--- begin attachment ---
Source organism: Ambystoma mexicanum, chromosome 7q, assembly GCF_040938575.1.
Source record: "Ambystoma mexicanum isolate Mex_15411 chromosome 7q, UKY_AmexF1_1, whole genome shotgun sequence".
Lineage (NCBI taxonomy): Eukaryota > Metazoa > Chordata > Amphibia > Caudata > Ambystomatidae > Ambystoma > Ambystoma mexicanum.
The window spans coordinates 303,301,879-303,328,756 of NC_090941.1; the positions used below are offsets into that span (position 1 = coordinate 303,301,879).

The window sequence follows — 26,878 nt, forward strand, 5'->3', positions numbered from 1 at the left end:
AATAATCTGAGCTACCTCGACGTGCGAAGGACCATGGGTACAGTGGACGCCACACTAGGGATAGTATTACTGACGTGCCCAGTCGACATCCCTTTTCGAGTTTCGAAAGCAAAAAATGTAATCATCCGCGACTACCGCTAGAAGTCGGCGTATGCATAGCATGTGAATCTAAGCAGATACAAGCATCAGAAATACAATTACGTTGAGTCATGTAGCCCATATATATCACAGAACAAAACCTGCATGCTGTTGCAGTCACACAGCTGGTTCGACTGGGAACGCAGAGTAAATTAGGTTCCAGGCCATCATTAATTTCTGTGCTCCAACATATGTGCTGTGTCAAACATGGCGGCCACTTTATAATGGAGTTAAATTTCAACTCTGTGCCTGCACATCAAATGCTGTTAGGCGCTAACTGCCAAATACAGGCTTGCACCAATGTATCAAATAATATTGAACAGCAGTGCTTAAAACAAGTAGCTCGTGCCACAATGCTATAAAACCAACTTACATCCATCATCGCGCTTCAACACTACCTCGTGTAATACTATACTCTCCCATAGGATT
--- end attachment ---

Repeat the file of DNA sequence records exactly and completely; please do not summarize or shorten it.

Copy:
Source organism: Ambystoma mexicanum, chromosome 7q, assembly GCF_040938575.1.
Source record: "Ambystoma mexicanum isolate Mex_15411 chromosome 7q, UKY_AmexF1_1, whole genome shotgun sequence".
Lineage (NCBI taxonomy): Eukaryota > Metazoa > Chordata > Amphibia > Caudata > Ambystomatidae > Ambystoma > Ambystoma mexicanum.
The window spans coordinates 303,301,879-303,328,756 of NC_090941.1; the positions used below are offsets into that span (position 1 = coordinate 303,301,879).

The window sequence follows — 26,878 nt, forward strand, 5'->3', positions numbered from 1 at the left end:
AATAATCTGAGCTACCTCGACGTGCGAAGGACCATGGGTACAGTGGACGCCACACTAGGGATAGTATTACTGACGTGCCCAGTCGACATCCCTTTTCGAGTTTCGAAAGCAAAAAATGTAATCATCCGCGACTACCGCTAGAAGTCGGCGTATGCATAGCATGTGAATCTAAGCAGATACAAGCATCAGAAATACAATTACGTTGAGTCATGTAGCCCATATATATCACAGAACAAAACCTGCATGCTGTTGCAGTCACACAGCTGGTTCGACTGGGAACGCAGAGTAAATTAGGTTCCAGGCCATCATTAATTTCTGTGCTCCAACATATGTGCTGTGTCAAACATGGCGGCCACTTTATAATGGAGTTAAATTTCAACTCTGTGCCTGCACATCAAATGCTGTTAGGCGCTAACTGCCAAATACAGGCTTGCACCAATGTATCAAATAATATTGAACAGCAGTGCTTAAAACAAGTAGCTCGTGCCACAATGCTATAAAACCAACTTACATCCATCATCGCGCTTCAACACTACCTCGTGTAATACTATACTCTCCCATAGGATT